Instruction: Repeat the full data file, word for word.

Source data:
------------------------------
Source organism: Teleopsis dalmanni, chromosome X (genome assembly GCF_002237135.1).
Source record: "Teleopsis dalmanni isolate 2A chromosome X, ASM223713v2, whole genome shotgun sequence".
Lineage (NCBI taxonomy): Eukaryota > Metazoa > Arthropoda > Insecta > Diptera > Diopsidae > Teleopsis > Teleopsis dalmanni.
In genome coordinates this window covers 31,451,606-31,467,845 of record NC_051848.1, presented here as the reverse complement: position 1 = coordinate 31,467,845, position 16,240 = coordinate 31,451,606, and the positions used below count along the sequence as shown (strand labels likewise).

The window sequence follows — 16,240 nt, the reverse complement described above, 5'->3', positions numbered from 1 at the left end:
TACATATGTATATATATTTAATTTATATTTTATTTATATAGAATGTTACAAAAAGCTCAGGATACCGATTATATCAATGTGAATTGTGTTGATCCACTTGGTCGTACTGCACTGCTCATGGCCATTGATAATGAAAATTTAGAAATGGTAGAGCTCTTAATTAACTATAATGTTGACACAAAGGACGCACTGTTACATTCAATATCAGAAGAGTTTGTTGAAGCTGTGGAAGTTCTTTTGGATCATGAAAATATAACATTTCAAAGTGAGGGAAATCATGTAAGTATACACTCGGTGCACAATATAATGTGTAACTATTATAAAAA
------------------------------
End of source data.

Source organism: Teleopsis dalmanni, chromosome X (genome assembly GCF_002237135.1).
Source record: "Teleopsis dalmanni isolate 2A chromosome X, ASM223713v2, whole genome shotgun sequence".
Lineage (NCBI taxonomy): Eukaryota > Metazoa > Arthropoda > Insecta > Diptera > Diopsidae > Teleopsis > Teleopsis dalmanni.
In genome coordinates this window covers 31,451,606-31,467,845 of record NC_051848.1, presented here as the reverse complement: position 1 = coordinate 31,467,845, position 16,240 = coordinate 31,451,606, and the positions used below count along the sequence as shown (strand labels likewise).

The window sequence follows — 16,240 nt, the reverse complement described above, 5'->3', positions numbered from 1 at the left end:
TACATATGTATATATATTTAATTTATATTTTATTTATATAGAATGTTACAAAAAGCTCAGGATACCGATTATATCAATGTGAATTGTGTTGATCCACTTGGTCGTACTGCACTGCTCATGGCCATTGATAATGAAAATTTAGAAATGGTAGAGCTCTTAATTAACTATAATGTTGACACAAAGGACGCACTGTTACATTCAATATCAGAAGAGTTTGTTGAAGCTGTGGAAGTTCTTTTGGATCATGAAAATATAACATTTCAAAGTGAGGGAAATCATGTAAGTATACACTCGGTGCACAATATAATGTGTAACTATTATAAAAA